Jon Margolis: "The experienced national political reporters wondered why Howard Dean blew it. Up here in Vermont, no one was surprised."
News.Com: Yahoo dumps Google search technology.
Search Engine Watch: "Yahoo is rolling out a brand new search engine today, with its own index and ranking mechanisms, casting aside its long-standing use of Google-powered search results."
ResourceShelf: "We knew the switch was coming. However, we didn't know it was coming so soon."
The uncluttered interface for Yahoo search. Instant review. If they wanted to make the switch easier, as always, they should have made it work exactly like the competition, or as close as they can without invoking the ire of their attorneys. They put the tabs on the left instead of along the top. And the search results page looks different from the page you enter the query on. Doesn't reinforce the virtuality. I like that you can add and remove tabs. Google should copy this idea. Also, do they have the equivalent of the Google API? In any case, it's good to see Yahoo challenge Google. Even though I think Google is a shitty company (disclaimer) I'm pretty sure Yahoo is too, even though I have less contact with them. Two shitty Silicon Valley companies competing is a billion percent better than one dominant shitty Silicon Valley company. And you can quote me on that (as I'm sure my detractors will). Am I ready to replace the Google button in my toolbar? Not yet. But with a few tweaks, I'll be glad to do so. Other opinions?
Phil Ringnalda compares Google and Yahoo search.
Mark Bernstein: "Imagine what the tech side of the blogosphere would be like today if, when Atom kicked off, the Atom folks had felt strongly that the new standard should minimize disruption and avoid hurt feelings -- even the feelings of people they might not want to invite to dinner."
Russell Beattie: "Now Yahoo just needs a web API and it'll be perfect."
Russell Beattie: "Why would the Sun J2ME developers just simply leave out support for two basic HTTP functions? Because they're not commonly used."
An author writes to ask if its safe to only support RSS on his weblog, and I say absolutely yes it is safe. Look at it this way. Scripting News is a top-ranked feed. And I promise it will always be available in RSS as it is today, so as long as people want to read my site, the aggregators will have to support RSS 2.0. I can offer the same kind of safety that Lotus 1-2-3 offered developers on MS-DOS or Excel on Mac OS. If you did something the way they did, you were safe, because you could be sure the platform vendor would never break them. In this case what matters is if aggregators read the format. The day aggregators can't read Scripting News is the day your RSS feed will stop working. My job is to be sure that day never comes.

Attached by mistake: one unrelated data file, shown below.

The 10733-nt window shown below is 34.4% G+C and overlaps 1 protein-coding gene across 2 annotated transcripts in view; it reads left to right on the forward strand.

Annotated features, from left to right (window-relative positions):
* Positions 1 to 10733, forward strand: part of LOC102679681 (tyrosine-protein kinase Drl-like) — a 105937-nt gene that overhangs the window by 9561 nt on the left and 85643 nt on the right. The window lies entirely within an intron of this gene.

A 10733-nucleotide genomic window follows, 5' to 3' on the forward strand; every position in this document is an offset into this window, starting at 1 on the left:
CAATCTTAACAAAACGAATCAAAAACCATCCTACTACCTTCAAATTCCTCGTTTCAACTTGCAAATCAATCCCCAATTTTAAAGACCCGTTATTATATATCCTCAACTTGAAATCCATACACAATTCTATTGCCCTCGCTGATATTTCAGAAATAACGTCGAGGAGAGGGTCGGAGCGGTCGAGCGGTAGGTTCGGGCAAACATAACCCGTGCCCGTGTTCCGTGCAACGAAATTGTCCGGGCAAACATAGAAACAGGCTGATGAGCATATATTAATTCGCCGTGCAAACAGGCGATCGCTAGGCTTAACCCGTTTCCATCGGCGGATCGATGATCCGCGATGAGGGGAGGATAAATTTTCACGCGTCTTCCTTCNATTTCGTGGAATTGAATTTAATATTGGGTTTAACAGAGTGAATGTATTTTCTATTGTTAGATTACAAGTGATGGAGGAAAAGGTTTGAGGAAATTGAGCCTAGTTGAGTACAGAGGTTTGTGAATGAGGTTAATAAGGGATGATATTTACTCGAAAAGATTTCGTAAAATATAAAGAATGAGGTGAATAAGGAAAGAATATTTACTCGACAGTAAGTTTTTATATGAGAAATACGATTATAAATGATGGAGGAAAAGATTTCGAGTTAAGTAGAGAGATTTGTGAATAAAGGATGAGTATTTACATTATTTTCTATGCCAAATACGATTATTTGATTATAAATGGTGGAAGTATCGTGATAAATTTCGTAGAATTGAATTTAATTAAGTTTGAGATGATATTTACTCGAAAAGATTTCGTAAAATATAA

"Though Dean is not going to formally drop out of the race, he is going to stop campaigning," a Dean aide told the LA Times.
Joshua Whalen: Paybacks are a bitch.
Wired: "A Democratic candidate buys $2,000 of advertising on a blog and gets $80,000 in campaign donations in two weeks. Was it a fluke, or the beginning of a new campaign cash cow?"
Jan Miner, the woman who played Madge, died. She was featured on Scripting News in 2002, and that's where the slogan "You're soaking in it" came from. When applied to software, the slogan means we're using the software we're talking about. For example if I were to write something about Channel Z, it would apply. What's Channel Z? You're soaking in it! Then if you really want to say something profound -- "It softens your hands while you do the dishes." That's the sign of goood software.
NY Times: Kermit and Miss Piggy Join Disney.
On this day last year I sold my house in Woodside.
Editorial about the weather. After a promising beginning this winter has been a major disappointment. One good snow storm in December. I thought "Gee this is fun but I bet I get tired of it by the end of the winter." Bzzzt. Not. Since then we've had flurries. Every week they predict a good storm, and every week it fails to materialize. I want my money back. Let's get it together. Snow now. Snow now. Snow now. Snow now!
Gary Secondino respectfully disagrees.
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